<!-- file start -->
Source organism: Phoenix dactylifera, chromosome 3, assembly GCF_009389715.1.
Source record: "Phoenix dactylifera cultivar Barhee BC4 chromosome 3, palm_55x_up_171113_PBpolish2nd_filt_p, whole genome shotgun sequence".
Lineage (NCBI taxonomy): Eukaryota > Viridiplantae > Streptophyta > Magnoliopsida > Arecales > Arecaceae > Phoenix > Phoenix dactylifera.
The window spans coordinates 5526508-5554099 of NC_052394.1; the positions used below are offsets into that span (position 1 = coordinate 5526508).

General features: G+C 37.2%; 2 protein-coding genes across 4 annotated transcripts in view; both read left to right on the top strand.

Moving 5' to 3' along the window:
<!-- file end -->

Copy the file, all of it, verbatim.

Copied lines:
Source organism: Phoenix dactylifera, chromosome 3, assembly GCF_009389715.1.
Source record: "Phoenix dactylifera cultivar Barhee BC4 chromosome 3, palm_55x_up_171113_PBpolish2nd_filt_p, whole genome shotgun sequence".
Lineage (NCBI taxonomy): Eukaryota > Viridiplantae > Streptophyta > Magnoliopsida > Arecales > Arecaceae > Phoenix > Phoenix dactylifera.
The window spans coordinates 5526508-5554099 of NC_052394.1; the positions used below are offsets into that span (position 1 = coordinate 5526508).

General features: G+C 37.2%; 2 protein-coding genes across 4 annotated transcripts in view; both read left to right on the top strand.

Moving 5' to 3' along the window: